Making It Easier for Former Inmates to Work in L.A.

The city plans to prohibit some employers from asking job applicants about their criminal record.

Lynne Sladky / AP

Los Angeles is getting closer to prohibiting certain employers from asking about criminal histories in their hiring process. The city’s move would expand on a state law that bans such questions on applications for local- and state-government jobs by extending it to segments of the private sector. It would also bring much-needed relief to the thousands of former inmates who live in the county, many of whom have trouble finding work. In 2012, more than 14,000 Los Angeles residents were released from state prisons, accounting for 30.5 percent of the state’s total releases. Just over half of those released will return to prison within three years, according to estimates from the California Department of Corrections and Rehabilitation.

“I can tell you that we’re on the tail end of implementing a ban-the-box policy here in Los Angeles,” Angelina Valencia, city councilman Curren Price’s communications director, wrote in an email. In June 2014, Price introduced a motion to remove any questions about an individual’s criminal record from job applications for any city agency, private employer within city limits, and those who have contracts with the city. Valencia expects the city attorney to release the ordinance by August or September.

The proposed ordinance, the Fair Chance Initiative, will complement other efforts to address the employment and training needs of city residents with criminal backgrounds. Mayor Eric Garcetti has vocally supported the national ban-the-box movement and the city’s initiative. He established an Office of Reentry last year and, last April, ordered city agencies to prioritize former inmates and other “underemployed communities” in filling 5,000 new city jobs over the next three years. A new $9 million partnership between the state department of transportation and the city will create transitional employment and training for as many as 1,350 Angelinos on probation or parole, according to the mayor’s office. That’s a small but meaningful portion of the 60,000 residents released from the L.A. Sheriff’s Department on average each year, according to the JFA Institute.

The initiative would help residents like Carlos Liceaga, a member of the nonprofit Homeboy Industries’ job-training program. After serving over a decade in prison for attempted murder, Liceaga has completed most phases of an 18-month program while helping to establish a wildland fire-fighting certification at Homeboy. Local fire departments are currently barred from asking Liceaga questions about his convictions, but private firms are not. Without the Fair Chance Initiative, Liceaga’s job prospects are very limited. But he remains optimistic. “Before I leave within the next four months, I’m going to have something lined up for me,” he said.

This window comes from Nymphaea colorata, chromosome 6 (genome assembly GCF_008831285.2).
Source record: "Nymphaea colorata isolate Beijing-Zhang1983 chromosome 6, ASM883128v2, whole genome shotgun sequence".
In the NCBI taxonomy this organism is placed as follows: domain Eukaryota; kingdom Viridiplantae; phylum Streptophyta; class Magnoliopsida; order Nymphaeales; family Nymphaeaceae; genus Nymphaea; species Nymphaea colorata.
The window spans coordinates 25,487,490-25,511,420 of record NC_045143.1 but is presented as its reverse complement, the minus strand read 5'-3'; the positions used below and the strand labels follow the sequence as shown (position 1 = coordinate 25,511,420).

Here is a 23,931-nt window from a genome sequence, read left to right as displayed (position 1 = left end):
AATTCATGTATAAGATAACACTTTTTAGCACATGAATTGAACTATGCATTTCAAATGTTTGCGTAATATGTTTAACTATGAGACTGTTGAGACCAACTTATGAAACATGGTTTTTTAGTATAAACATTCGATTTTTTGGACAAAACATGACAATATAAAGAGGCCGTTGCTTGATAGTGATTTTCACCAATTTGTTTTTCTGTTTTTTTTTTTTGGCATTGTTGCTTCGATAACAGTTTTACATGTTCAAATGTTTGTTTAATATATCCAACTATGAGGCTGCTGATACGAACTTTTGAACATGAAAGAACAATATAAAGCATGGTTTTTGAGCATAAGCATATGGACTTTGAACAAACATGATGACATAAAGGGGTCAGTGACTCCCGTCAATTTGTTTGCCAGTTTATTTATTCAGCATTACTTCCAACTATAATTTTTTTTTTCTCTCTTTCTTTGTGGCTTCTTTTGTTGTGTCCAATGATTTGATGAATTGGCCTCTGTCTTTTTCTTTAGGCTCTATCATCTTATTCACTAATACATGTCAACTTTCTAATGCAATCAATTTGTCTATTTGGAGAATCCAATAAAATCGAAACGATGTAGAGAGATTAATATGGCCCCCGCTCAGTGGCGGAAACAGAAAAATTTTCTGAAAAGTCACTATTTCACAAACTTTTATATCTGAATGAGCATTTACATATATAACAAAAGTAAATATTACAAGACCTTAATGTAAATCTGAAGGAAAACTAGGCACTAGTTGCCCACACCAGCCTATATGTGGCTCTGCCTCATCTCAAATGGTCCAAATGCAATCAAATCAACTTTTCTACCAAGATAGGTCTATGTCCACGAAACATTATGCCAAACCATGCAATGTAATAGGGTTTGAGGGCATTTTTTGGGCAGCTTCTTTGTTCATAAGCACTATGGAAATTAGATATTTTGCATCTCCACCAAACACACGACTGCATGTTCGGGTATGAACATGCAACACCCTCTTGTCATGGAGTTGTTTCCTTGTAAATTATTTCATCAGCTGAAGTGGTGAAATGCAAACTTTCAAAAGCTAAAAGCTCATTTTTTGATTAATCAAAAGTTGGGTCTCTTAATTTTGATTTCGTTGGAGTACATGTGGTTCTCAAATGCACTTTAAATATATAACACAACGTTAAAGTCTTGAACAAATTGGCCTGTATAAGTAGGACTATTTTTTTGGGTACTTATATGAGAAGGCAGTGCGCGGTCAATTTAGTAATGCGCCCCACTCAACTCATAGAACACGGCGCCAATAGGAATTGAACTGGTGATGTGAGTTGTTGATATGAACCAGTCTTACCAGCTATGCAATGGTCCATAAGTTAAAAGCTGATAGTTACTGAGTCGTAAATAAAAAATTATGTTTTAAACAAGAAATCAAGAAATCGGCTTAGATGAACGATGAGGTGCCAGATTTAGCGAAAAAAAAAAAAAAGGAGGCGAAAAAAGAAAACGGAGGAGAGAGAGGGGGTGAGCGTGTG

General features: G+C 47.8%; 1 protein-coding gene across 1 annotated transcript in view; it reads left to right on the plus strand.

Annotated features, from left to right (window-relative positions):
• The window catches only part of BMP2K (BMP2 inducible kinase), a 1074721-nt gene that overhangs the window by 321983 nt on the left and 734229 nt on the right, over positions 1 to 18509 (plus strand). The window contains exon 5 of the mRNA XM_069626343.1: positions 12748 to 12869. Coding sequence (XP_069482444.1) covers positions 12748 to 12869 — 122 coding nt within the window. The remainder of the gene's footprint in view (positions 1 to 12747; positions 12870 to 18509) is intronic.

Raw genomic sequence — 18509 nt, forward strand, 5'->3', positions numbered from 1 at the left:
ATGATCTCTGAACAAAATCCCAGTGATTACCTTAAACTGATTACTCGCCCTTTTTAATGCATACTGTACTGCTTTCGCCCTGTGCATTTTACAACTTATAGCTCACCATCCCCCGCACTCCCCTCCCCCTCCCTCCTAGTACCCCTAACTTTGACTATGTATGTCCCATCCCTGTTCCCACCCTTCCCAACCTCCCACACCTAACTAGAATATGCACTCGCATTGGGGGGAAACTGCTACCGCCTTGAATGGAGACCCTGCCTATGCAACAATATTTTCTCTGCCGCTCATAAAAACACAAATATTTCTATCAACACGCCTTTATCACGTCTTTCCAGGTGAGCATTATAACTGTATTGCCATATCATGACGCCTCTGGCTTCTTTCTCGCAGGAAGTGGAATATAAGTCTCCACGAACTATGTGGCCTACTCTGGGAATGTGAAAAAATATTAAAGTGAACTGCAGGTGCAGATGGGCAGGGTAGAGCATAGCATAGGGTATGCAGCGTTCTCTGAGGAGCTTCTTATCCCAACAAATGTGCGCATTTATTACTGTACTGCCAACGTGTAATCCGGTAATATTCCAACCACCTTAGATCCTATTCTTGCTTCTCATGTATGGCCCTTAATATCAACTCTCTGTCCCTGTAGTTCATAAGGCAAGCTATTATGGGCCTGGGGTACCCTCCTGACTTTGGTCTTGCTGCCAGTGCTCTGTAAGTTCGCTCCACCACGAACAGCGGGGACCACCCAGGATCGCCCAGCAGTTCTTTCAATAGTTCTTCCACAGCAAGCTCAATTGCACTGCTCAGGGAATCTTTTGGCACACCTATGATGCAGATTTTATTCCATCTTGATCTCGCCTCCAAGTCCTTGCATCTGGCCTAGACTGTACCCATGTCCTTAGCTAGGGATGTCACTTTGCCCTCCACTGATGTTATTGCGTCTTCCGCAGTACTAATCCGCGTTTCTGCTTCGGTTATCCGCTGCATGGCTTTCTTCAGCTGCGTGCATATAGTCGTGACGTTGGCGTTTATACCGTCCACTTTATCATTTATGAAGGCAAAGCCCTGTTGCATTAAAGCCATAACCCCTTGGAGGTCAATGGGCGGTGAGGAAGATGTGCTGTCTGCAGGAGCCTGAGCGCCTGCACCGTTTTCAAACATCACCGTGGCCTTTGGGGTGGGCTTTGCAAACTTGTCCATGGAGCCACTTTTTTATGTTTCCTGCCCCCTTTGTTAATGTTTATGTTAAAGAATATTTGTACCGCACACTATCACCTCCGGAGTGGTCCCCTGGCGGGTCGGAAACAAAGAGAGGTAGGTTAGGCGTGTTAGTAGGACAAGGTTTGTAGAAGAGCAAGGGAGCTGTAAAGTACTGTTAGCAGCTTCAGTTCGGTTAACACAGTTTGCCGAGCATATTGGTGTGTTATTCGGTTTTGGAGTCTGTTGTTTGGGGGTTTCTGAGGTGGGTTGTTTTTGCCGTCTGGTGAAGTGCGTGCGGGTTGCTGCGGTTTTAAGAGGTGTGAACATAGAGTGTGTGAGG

Homeboy Industries helps former gang members who served time in prison to train for jobs, find housing, and generally put their lives back together. Over the last 24 years, it has earned a reputation for transforming the lives of thousands of residents in the Los Angeles area. That’s part of the reason it played a key role in the development of this city-wide initiative. “We’ve been able to develop and provide most of the language on what will be voted on,” said Jose Osuna, Homeboy’s director of external affairs. He said Garcetti’s team worked with the community to draft a version of the ordinance being considered.

For Osuna, the task felt personal. “I’m a repeat offender. I’m the kind of guy people would say, ‘Lock him up. Throw away the key,’” he said. After 25 years in a gang and 13 years in prison, Osuna came to Homeboy in 2008 following three arrests. None of his job prospects were panning out, but he completed one of the trainings offered at Homeboy. Later, he became a full-time staffer in the same program and is now on the executive leadership team. He has never returned to prison. “We don’t see people that way. We want to change the perspective that the world has on people like me and the people we serve,” he said.

The motion might become law by October at the earliest, said Adam Lid, a legislative assistant for the city council’s economic-development committee. But that estimate might be optimistic. Despite overwhelming support from members, Lid expects the vote to be delayed until  mid-December. “This will happen at some point, judging by the tenor of it all,” he said, although he has not seen a draft of the ordinance yet.

In March, Garcetti visited Homeboy Industries’ headquarters to celebrate the expansion of one of their training programs. “We’re all here because we believe in this mission. We believe that everybody deserves a second chance,” Garcetti said, standing with founder Greg Boyle and Councilman Price. “The mission isn’t to build brick by brick anymore what Los Angeles’ future will be. It’s block by block.”

Across the country, there is a ground swell of support for reentry programs. In California alone, on average 63 percent of those released from prison return, according to a state department of corrections study. Nationally, when returning citizens find a job, that rate drops to between 3 and 8 percent, according to the Manhattan Institute. If the Fair Chance Initiative passes, Los Angeles would become the second-largest city in the nation to embrace the ban-the-box movement, after New York. Doing so might set a precedent that spurs similar legislation beyond Los Angeles and the state.